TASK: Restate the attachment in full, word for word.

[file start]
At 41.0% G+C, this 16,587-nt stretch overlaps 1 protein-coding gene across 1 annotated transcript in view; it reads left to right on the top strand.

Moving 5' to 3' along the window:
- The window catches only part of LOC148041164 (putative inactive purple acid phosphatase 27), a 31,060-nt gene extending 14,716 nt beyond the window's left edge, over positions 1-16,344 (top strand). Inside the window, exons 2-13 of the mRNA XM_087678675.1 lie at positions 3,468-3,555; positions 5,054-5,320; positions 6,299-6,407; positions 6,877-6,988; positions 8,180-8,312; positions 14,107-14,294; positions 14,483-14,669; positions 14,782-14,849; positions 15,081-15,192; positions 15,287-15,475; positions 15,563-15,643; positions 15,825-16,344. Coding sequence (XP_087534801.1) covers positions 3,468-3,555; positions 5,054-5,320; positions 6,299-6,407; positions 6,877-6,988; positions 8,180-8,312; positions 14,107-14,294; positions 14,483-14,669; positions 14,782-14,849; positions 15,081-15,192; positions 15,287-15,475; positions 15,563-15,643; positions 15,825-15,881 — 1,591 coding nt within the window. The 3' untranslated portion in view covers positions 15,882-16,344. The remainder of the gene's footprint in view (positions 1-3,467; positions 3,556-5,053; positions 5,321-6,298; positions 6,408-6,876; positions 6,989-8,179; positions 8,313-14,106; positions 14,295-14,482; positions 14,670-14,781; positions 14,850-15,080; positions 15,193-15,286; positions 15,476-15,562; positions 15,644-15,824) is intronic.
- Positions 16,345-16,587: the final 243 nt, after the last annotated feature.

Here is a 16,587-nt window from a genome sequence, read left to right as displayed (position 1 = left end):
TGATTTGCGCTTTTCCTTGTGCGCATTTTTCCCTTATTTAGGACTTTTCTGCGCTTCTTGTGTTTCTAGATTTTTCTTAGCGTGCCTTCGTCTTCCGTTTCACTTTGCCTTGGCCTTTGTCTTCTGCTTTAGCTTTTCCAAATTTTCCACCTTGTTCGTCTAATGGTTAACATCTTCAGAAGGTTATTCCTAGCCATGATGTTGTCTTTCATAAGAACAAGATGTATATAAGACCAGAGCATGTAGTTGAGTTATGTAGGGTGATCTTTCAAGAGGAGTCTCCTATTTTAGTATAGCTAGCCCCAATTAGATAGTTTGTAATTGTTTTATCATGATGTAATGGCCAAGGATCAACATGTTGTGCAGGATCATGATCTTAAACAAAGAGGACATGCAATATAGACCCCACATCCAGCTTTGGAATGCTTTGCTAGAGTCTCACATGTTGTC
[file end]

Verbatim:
At 41.0% G+C, this 16,587-nt stretch overlaps 1 protein-coding gene across 1 annotated transcript in view; it reads left to right on the top strand.

Moving 5' to 3' along the window:
- The window catches only part of LOC148041164 (putative inactive purple acid phosphatase 27), a 31,060-nt gene extending 14,716 nt beyond the window's left edge, over positions 1-16,344 (top strand). Inside the window, exons 2-13 of the mRNA XM_087678675.1 lie at positions 3,468-3,555; positions 5,054-5,320; positions 6,299-6,407; positions 6,877-6,988; positions 8,180-8,312; positions 14,107-14,294; positions 14,483-14,669; positions 14,782-14,849; positions 15,081-15,192; positions 15,287-15,475; positions 15,563-15,643; positions 15,825-16,344. Coding sequence (XP_087534801.1) covers positions 3,468-3,555; positions 5,054-5,320; positions 6,299-6,407; positions 6,877-6,988; positions 8,180-8,312; positions 14,107-14,294; positions 14,483-14,669; positions 14,782-14,849; positions 15,081-15,192; positions 15,287-15,475; positions 15,563-15,643; positions 15,825-15,881 — 1,591 coding nt within the window. The 3' untranslated portion in view covers positions 15,882-16,344. The remainder of the gene's footprint in view (positions 1-3,467; positions 3,556-5,053; positions 5,321-6,298; positions 6,408-6,876; positions 6,989-8,179; positions 8,313-14,106; positions 14,295-14,482; positions 14,670-14,781; positions 14,850-15,080; positions 15,193-15,286; positions 15,476-15,562; positions 15,644-15,824) is intronic.
- Positions 16,345-16,587: the final 243 nt, after the last annotated feature.

Here is a 16,587-nt window from a genome sequence, read left to right as displayed (position 1 = left end):
TGATTTGCGCTTTTCCTTGTGCGCATTTTTCCCTTATTTAGGACTTTTCTGCGCTTCTTGTGTTTCTAGATTTTTCTTAGCGTGCCTTCGTCTTCCGTTTCACTTTGCCTTGGCCTTTGTCTTCTGCTTTAGCTTTTCCAAATTTTCCACCTTGTTCGTCTAATGGTTAACATCTTCAGAAGGTTATTCCTAGCCATGATGTTGTCTTTCATAAGAACAAGATGTATATAAGACCAGAGCATGTAGTTGAGTTATGTAGGGTGATCTTTCAAGAGGAGTCTCCTATTTTAGTATAGCTAGCCCCAATTAGATAGTTTGTAATTGTTTTATCATGATGTAATGGCCAAGGATCAACATGTTGTGCAGGATCATGATCTTAAACAAAGAGGACATGCAATATAGACCCCACATCCAGCTTTGGAATGCTTTGCTAGAGTCTCACATGTTGTC